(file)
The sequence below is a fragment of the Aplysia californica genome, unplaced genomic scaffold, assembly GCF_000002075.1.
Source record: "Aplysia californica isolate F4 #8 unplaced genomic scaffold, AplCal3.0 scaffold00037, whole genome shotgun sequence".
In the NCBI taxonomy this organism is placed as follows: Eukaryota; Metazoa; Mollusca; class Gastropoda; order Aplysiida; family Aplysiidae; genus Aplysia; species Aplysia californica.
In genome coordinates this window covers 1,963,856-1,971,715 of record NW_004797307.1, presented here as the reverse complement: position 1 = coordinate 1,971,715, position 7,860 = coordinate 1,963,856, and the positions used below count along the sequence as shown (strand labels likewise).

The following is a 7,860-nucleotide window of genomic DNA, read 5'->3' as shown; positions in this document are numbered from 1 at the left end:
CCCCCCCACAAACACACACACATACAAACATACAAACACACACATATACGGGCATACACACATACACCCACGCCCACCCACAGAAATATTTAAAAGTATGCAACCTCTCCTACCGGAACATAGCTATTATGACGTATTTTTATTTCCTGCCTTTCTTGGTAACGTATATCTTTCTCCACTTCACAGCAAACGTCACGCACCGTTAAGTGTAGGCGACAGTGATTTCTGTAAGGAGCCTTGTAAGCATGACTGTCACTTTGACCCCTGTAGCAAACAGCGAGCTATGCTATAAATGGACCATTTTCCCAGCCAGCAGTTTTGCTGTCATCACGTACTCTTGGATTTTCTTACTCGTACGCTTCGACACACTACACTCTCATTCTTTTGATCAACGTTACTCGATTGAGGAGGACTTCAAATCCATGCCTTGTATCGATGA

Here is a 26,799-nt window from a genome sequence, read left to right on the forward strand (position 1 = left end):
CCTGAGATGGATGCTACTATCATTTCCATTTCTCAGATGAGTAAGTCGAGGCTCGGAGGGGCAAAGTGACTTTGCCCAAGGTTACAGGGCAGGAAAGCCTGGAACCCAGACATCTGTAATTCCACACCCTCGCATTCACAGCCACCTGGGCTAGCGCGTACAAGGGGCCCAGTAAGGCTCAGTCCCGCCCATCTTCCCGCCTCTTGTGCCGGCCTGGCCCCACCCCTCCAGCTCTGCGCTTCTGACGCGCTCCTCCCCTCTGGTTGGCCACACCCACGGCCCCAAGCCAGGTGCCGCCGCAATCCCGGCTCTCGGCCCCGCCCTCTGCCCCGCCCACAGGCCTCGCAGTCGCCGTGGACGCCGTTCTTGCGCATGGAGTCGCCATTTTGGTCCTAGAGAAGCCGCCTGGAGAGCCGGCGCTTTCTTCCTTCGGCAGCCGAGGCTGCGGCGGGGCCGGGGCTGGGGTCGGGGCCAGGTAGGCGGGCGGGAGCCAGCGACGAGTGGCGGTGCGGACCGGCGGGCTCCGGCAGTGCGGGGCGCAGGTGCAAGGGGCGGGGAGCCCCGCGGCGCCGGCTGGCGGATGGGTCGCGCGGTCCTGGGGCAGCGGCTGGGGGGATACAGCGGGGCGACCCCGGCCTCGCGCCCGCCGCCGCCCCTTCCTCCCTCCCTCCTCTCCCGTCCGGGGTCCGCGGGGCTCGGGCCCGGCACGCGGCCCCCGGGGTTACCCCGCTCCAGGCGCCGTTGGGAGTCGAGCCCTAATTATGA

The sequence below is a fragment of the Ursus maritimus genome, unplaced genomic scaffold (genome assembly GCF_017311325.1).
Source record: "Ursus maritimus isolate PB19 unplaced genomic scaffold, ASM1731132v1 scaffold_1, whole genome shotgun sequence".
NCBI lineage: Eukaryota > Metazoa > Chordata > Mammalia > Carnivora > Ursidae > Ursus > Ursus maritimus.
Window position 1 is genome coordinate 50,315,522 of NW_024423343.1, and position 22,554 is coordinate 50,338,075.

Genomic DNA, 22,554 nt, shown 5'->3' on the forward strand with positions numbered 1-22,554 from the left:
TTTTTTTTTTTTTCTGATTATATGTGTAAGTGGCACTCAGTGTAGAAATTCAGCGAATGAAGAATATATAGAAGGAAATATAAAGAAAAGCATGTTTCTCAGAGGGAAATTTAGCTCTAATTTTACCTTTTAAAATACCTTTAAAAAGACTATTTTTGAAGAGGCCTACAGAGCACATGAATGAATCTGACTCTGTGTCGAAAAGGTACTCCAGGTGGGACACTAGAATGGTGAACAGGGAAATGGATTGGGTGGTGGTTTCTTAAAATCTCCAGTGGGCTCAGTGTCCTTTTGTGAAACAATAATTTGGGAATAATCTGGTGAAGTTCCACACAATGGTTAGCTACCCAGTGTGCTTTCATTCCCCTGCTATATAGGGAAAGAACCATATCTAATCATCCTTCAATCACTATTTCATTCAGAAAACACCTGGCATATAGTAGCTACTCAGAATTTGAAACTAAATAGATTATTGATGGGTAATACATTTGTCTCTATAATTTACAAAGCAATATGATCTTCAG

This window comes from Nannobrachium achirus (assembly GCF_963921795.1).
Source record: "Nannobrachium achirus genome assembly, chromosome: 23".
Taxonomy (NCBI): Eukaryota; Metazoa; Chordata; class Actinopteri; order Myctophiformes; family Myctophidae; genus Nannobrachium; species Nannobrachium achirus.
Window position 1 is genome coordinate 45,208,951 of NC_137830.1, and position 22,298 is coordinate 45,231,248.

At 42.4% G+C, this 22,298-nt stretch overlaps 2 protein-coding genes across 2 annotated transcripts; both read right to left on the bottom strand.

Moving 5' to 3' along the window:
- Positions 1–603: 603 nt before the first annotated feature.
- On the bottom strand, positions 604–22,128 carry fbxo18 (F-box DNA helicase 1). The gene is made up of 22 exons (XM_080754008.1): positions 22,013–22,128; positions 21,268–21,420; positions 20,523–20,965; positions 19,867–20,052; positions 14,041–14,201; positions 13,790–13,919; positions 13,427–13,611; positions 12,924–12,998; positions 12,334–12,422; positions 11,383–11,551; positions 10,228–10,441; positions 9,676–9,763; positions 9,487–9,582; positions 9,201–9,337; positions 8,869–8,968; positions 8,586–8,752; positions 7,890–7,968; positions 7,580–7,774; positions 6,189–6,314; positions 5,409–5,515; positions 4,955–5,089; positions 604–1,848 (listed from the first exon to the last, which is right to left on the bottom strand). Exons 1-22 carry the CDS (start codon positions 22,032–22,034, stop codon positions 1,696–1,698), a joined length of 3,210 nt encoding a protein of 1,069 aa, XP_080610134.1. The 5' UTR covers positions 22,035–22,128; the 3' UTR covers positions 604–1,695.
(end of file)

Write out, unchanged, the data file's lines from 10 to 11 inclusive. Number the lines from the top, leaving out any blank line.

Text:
Source record: "Ursus maritimus isolate PB19 unplaced genomic scaffold, ASM1731132v1 scaffold_1, whole genome shotgun sequence".
NCBI lineage: Eukaryota > Metazoa > Chordata > Mammalia > Carnivora > Ursidae > Ursus > Ursus maritimus.